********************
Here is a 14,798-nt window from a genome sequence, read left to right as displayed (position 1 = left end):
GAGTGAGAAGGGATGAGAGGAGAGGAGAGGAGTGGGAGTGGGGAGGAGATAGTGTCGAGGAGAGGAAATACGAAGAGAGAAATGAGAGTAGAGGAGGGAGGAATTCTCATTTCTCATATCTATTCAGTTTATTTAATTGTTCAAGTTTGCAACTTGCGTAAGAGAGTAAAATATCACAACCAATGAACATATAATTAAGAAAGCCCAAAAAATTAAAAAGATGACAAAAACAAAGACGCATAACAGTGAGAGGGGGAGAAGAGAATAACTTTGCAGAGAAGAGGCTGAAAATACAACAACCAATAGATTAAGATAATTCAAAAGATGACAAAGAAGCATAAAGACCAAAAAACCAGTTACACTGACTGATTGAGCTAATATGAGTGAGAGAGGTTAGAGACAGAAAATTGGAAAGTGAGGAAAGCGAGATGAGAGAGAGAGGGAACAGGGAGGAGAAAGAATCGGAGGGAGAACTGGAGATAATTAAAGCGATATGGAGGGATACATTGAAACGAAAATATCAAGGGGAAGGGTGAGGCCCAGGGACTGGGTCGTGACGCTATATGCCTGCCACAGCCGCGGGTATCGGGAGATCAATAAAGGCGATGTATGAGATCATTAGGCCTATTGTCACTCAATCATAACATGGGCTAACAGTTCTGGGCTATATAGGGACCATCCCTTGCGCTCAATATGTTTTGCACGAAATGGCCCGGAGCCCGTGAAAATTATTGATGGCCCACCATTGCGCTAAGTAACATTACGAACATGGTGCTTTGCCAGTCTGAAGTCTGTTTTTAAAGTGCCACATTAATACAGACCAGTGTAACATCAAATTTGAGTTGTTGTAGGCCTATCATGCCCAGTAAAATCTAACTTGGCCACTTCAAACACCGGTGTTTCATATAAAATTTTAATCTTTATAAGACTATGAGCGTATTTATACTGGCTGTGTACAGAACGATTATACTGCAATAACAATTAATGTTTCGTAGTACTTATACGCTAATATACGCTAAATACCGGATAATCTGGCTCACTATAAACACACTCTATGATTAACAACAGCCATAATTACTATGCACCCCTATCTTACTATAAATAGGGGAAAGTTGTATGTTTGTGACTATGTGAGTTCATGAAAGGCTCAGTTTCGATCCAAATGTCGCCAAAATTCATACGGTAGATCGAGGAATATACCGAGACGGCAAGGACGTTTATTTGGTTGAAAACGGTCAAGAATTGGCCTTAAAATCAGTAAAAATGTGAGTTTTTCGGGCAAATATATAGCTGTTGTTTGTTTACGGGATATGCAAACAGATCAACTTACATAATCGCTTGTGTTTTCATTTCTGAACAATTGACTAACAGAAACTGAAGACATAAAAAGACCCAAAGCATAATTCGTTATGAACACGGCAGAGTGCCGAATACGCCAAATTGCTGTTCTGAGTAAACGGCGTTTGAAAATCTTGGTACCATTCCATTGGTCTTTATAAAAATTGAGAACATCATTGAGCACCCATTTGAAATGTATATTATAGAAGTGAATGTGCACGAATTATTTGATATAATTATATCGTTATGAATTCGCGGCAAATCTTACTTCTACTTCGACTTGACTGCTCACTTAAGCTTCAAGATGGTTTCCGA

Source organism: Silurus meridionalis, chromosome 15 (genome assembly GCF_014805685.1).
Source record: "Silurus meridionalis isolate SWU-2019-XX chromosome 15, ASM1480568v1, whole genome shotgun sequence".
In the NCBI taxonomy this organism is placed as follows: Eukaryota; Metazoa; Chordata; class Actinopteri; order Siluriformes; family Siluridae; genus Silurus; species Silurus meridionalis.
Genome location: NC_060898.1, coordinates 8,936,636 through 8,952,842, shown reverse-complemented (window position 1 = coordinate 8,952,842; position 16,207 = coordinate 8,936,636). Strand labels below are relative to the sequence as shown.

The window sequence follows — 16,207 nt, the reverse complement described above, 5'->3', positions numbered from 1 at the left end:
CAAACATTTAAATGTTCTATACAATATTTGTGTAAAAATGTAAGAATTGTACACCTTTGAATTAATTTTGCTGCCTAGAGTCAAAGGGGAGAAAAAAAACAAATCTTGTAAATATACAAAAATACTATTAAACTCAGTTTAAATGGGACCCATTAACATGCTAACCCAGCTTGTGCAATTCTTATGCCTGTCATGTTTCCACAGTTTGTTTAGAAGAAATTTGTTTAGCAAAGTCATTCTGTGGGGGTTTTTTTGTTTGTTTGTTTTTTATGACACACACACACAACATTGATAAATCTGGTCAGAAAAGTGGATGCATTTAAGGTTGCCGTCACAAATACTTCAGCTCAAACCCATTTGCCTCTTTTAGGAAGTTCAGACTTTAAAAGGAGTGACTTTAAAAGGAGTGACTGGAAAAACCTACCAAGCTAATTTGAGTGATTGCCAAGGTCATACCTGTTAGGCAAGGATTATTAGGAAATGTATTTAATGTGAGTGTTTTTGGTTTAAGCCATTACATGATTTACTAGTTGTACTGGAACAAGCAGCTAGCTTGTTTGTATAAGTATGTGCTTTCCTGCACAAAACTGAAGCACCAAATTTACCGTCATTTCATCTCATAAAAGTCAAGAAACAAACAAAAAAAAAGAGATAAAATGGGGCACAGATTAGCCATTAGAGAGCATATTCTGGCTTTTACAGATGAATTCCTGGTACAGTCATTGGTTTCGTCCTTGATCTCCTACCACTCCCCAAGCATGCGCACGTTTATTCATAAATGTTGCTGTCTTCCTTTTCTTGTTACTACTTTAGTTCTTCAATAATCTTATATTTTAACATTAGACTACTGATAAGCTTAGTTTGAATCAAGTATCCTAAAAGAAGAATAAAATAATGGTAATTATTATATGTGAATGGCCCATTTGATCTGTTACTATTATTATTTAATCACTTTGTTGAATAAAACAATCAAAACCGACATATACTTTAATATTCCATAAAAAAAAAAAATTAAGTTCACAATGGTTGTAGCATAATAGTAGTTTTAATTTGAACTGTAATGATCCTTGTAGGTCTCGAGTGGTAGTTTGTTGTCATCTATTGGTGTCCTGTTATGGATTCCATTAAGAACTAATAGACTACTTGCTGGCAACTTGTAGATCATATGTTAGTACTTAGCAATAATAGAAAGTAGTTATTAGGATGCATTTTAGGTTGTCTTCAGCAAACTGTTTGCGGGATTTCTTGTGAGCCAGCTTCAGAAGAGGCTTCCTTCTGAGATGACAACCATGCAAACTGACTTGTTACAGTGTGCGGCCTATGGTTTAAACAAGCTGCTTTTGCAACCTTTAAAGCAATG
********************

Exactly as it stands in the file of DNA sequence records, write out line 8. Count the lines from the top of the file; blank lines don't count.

CAAACATTTAAATGTTCTATACAATATTTGTGTAAAAATGTAAGAATTGTACACCTTTGAATTAATTTTGCTGCCTAGAGTCAAAGGGGAGAAAAAAAACAAATCTTGTAAATATACAAAAATACTATTAAACTCAGTTTAAATGGGACCCATTAACATGCTAACCCAGCTTGTGCAATTCTTATGCCTGTCATGTTTCCACAGTTTGTTTAGAAGAAATTTGTTTAGCAAAGTCATTCTGTGGGGGTTTTTTTGTTTGTTTGTTTTTTATGACACACACACACAACATTGATAAATCTGGTCAGAAAAGTGGATGCATTTAAGGTTGCCGTCACAAATACTTCAGCTCAAACCCATTTGCCTCTTTTAGGAAGTTCAGACTTTAAAAGGAGTGACTTTAAAAGGAGTGACTGGAAAAACCTACCAAGCTAATTTGAGTGATTGCCAAGGTCATACCTGTTAGGCAAGGATTATTAGGAAATGTATTTAATGTGAGTGTTTTTGGTTTAAGCCATTACATGATTTACTAGTTGTACTGGAACAAGCAGCTAGCTTGTTTGTATAAGTATGTGCTTTCCTGCACAAAACTGAAGCACCAAATTTACCGTCATTTCATCTCATAAAAGTCAAGAAACAAACAAAAAAAAAGAGATAAAATGGGGCACAGATTAGCCATTAGAGAGCATATTCTGGCTTTTACAGATGAATTCCTGGTACAGTCATTGGTTTCGTCCTTGATCTCCTACCACTCCCCAAGCATGCGCACGTTTATTCATAAATGTTGCTGTCTTCCTTTTCTTGTTACTACTTTAGTTCTTCAATAATCTTATATTTTAACATTAGACTACTGATAAGCTTAGTTTGAATCAAGTATCCTAAAAGAAGAATAAAATAATGGTAATTATTATATGTGAATGGCCCATTTGATCTGTTACTATTATTATTTAATCACTTTGTTGAATAAAACAATCAAAACCGACATATACTTTAATATTCCATAAAAAAAAAAAATTAAGTTCACAATGGTTGTAGCATAATAGTAGTTTTAATTTGAACTGTAATGATCCTTGTAGGTCTCGAGTGGTAGTTTGTTGTCATCTATTGGTGTCCTGTTATGGATTCCATTAAGAACTAATAGACTACTTGCTGGCAACTTGTAGATCATATGTTAGTACTTAGCAATAATAGAAAGTAGTTATTAGGATGCATTTTAGGTTGTCTTCAGCAAACTGTTTGCGGGATTTCTTGTGAGCCAGCTTCAGAAGAGGCTTCCTTCTGAGATGACAACCATGCAAACTGACTTGTTACAGTGTGCGGCCTATGGTTTAAACAAGCTGCTTTTGCAACCTTTAAAGCAATG